On why he was recording that fateful night:
“I regularly made audio recordings of my drunk nights on the town in case something happened. I kept them for myself but didn’t need to listen to them 99% of the time. It’s so easy to do using a smartphone and comes at such a small cost, and sometimes the recordings have been invaluable.
“I have had minor encounters with the law in the past, including throwing an egg at someone, being involved in a small homemade fake ID racket among me and my friends when we were 18 and a few drink driving incidents. I’m not defending these actions but they were not of a malicious nature, and I am currently undergoing treatment for my binge drinking issues. It has been reported that I supposedly assaulted and abused a police officer earlier in the year – also a fabrication. The charge was obstruct police and public nuisance for failing to withdraw $10 quickly enough to pay for a rickshaw.”
And finally, on his villainous portrayal in the media:
“The media has been absolutely disgraceful in its handling of this. From day one all they cared about was having a story. They don’t care about the truth or right or wrong. They have no respect for the dignity of the people involved. A young woman had died and they needed a villain. My silence only fuelled peoples’ imagination, and the media did everything they could to exploit that, including lying and misleading. They did everything they could to establish me as an evil monster, a portrayal which could not be further from the truth.”
“By Friday night, the media frenzy was in full swing, and they had already picked me as the villain.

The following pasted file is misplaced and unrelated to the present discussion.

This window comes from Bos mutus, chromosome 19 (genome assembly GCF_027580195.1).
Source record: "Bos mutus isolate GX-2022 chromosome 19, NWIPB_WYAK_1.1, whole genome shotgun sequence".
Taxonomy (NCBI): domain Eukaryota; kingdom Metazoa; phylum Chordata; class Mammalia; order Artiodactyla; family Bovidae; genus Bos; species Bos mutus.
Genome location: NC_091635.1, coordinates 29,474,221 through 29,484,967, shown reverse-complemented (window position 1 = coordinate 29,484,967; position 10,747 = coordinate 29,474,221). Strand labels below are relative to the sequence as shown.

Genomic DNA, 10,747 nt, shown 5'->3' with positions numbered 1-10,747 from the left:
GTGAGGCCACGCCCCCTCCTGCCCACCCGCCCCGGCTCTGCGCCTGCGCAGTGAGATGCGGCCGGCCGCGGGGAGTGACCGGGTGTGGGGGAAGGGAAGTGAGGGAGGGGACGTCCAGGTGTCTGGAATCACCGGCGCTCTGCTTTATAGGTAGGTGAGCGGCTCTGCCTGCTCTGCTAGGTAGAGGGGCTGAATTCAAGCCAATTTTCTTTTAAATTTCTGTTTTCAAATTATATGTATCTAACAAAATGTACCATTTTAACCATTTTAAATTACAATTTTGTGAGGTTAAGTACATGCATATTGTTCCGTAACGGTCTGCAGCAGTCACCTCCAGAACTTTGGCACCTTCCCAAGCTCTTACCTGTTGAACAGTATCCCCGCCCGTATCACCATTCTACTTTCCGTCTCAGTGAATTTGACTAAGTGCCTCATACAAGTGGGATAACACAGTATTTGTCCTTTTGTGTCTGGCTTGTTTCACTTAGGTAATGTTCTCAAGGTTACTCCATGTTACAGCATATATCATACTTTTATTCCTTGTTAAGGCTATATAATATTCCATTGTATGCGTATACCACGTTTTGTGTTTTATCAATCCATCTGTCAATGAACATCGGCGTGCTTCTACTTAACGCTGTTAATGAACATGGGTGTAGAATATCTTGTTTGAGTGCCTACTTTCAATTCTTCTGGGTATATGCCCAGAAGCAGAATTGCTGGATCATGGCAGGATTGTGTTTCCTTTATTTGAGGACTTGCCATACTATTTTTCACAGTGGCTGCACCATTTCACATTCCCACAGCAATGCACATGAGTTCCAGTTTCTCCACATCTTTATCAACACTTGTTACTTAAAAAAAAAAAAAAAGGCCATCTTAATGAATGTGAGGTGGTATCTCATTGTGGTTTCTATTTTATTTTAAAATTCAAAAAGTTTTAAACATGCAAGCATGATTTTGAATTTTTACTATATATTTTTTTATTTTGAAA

“Over the next week I was overwhelmed with attacks and accusations on all fronts. I was extremely distressed about Warriena’s death while facing ruthless media accusations, lies, defamation and character assassination all while my hands were tied in my attempt to remain silent. Everything I said was twisted against me.”
“The media has fabricated stories about me having cameras to film “homemade porn” – a lie which was confirmed by the head detective to be “outrageous”.
“I had two security cameras in my previous apartment (one looking at the front door and one looking at the living room) which were solely for security purposes, and came in handy for example when I was able to retrieve my wallet from a girl who stole it.”
“I may have my eccentricities, and I may have had my fair share of drunk nights out on the town. Nobody who knows me would agree with the media’s portrayal of me or describe me as a bad or violent person.
“Most of my posts on here, especially those detailing my Tinder interactions, have been for entertainment purposes and do not truly represent who I am, so it is massively unfair for the media to paint a picture of me based on a few of the 5000+ posts they have carefully picked.”
You can read his original post in full here.